Melt butter, sugar with zest and juice in a bowl over a pan of simmering hot water. Whisk lightly until sugar melted. Beat together the eggs and add to the mix, keep frisking until the consistency is thick enough to coat the back of a metal spoon, lick to test sharpness, add another lemon if it’s not to your liking. I added the fifth lemon at this point. I was happy with the consistency after about 15 minutes. Let it cool a bit, then pour it into a measuring jug ready for pouring into two small jars. I had exactly half a litre which filled two jars plus a little left over for sampling.
I placed the sample in the freezer for about half an hour to thicken up quickly. It was divine stirred into a bowl of plain yogurt. Top banana in fact. Seems like only a little output for a lot of ingredients but I prefer it that way, all the better to savour and keep fresh. Short, sharp and sweet just the way I like it.
Here’s another recipe on trial (ahead of publication) from Flo’s book Feeding Orchids to the Slugs.
I’m making Quinoa Salad. Of course I resist the correct pronunciation which is keen wah salad and say it the way I read it in English: Queen Noah Salad. I shall adopt this one as not only is it a rather special dish but the ingredients remind me of another exotic dish, the middle eastern pilaf which you’ll find versions of all over the world. Anyway on with Flo’s recipe.
Take: 2 cups of quinoa, quarter of a cup of unsalted, shelled pistachios, 1 medium red onion, slice thinly, two thirds cup of olive oil, grated zest and juice of 1 orange, half a cup of unsulphured dried apricots, chopped, 2 handfuls of rocket or baby spinach, salt and pepper.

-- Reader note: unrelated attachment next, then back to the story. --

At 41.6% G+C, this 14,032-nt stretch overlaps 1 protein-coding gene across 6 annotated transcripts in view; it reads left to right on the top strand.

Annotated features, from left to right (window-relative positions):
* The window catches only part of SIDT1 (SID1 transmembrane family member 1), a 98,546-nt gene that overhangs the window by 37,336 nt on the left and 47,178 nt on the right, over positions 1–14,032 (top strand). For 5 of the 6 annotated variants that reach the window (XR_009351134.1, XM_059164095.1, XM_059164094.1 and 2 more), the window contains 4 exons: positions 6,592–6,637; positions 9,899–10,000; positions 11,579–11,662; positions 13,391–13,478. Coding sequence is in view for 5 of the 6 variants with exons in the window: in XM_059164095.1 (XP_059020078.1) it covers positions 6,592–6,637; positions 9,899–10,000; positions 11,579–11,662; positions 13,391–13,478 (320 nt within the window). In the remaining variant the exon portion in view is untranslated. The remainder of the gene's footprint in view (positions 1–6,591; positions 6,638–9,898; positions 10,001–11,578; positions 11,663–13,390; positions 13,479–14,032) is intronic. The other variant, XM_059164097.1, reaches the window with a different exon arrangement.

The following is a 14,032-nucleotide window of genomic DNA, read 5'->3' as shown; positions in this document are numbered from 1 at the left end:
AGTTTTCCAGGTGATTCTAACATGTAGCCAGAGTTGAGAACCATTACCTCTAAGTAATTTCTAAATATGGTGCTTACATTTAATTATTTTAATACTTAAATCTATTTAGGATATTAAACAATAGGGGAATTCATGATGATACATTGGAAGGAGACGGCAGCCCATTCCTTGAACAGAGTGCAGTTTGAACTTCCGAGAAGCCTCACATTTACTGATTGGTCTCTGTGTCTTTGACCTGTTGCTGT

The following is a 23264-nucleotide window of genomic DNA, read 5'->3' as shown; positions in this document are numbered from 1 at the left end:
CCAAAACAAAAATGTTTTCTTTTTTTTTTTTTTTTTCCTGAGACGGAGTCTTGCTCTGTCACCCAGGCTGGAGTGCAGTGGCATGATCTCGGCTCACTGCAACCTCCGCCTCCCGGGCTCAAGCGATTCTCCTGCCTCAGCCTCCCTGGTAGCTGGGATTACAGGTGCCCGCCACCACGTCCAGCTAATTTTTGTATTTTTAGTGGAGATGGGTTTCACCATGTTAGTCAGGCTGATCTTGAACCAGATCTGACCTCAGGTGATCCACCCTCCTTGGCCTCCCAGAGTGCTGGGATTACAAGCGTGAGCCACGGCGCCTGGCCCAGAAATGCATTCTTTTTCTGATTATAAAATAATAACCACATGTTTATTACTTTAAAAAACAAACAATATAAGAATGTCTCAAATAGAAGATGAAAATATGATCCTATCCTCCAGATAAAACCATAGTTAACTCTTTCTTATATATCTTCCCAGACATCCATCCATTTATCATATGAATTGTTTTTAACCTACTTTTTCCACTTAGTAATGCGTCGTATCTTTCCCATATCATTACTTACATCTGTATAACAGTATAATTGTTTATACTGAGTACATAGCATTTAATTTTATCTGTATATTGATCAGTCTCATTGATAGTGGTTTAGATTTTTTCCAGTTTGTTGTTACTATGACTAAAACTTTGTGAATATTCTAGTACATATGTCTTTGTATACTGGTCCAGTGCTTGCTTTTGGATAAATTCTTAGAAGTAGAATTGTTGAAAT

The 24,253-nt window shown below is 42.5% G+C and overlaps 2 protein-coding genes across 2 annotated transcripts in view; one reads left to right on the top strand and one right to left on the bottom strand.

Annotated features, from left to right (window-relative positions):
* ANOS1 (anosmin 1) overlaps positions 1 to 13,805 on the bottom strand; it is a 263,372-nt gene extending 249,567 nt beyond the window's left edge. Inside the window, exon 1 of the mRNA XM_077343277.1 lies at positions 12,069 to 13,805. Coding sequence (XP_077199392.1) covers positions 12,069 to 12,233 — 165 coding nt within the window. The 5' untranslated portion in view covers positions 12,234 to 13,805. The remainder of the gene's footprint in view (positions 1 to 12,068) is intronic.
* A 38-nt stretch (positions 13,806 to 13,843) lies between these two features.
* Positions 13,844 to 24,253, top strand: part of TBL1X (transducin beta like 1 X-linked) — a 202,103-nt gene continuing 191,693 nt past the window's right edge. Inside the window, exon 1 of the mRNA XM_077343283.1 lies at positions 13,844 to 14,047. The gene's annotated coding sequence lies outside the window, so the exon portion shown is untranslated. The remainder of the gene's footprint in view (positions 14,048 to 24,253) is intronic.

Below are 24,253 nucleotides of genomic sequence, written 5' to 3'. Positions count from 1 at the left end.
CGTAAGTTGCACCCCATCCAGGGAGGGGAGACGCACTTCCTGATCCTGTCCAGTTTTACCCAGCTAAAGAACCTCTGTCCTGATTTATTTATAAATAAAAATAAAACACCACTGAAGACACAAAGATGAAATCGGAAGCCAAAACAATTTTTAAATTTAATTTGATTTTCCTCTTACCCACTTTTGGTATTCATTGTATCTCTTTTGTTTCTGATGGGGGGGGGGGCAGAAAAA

Roast the pistachios to bring out their flavour, either in a medium oven or dry roast them in a frying pan for a few minutes. Roughly chop and set aside.
Zest and juice the orange. Slice the apricots and leave to soak in the orange juice.
Rinse the quinoa in a sieve under flowing water until it runs clear. I cooked 2 cups of quinoa in 2 cups of boiling water and simmered until all the water had gone. I didn’t salt the water. You want to keep the tiny seed grains whole and avoid overcooking into a mush. It should be tender with a grainy texture, like couscous. Spread out on a baking tray and rake over with a fork to let the air dry it out as it cools down and stops cooking.
Fry the sliced red onion in olive oil, cook in a heavy based pan, until brown and a little crispy and caramelised. Leave in the pan with the oil to cool.
In a serving bowl combine quinoa, onion and oil from the pan and pistachio nuts. Drain the apricots, add to the salad. Use the juice to combine with the olive oil, zest and seasoning, mix well and pour over the salad. Add the rocket or spinach leaves to the salad or serve separately. The colour, texture and flavour of rocket combines well with the ingredients. I also think mint would complement the flavours. The orange juice and zest in this recipe is a masterstroke as it cuts through the sweetness of onion and apricot whilst bringing out the earthy flavour of the quinoa.
As with pilaf, quinoa salad can be served hot or cold, on its own or with another dish such as a meat or vegetable tagine. Don’t know why but the finished dish looks very feminine on close inspection. If you click on the photo above to enlarge the image, you’ll see what I mean. The quinoa seeds have expanded into a ripe fullness and released a little tail sprout not unlike frogs spawn (don’t let that put you off). Intriguing . . . and then there’s little wisps of orange zest, pieces of apricot, red onion and green pistachio nuts. Colourful, complex, mysterious and delicious. Well deserving of the title: Queen Noah salad.
Flo says if you’re lucky enough to find red quinoa, buy it. It’s even more delicious than the pale version you’ll find in supermarkets and health food shops. Quinoa has been identified as a super food due to it’s nutritional value. It works well as a lean alternative to cereal and pasta based salads.
Flo’s book is due out in November. Meanwhile I’ll be reporting next on her Lentil Cottage Pie.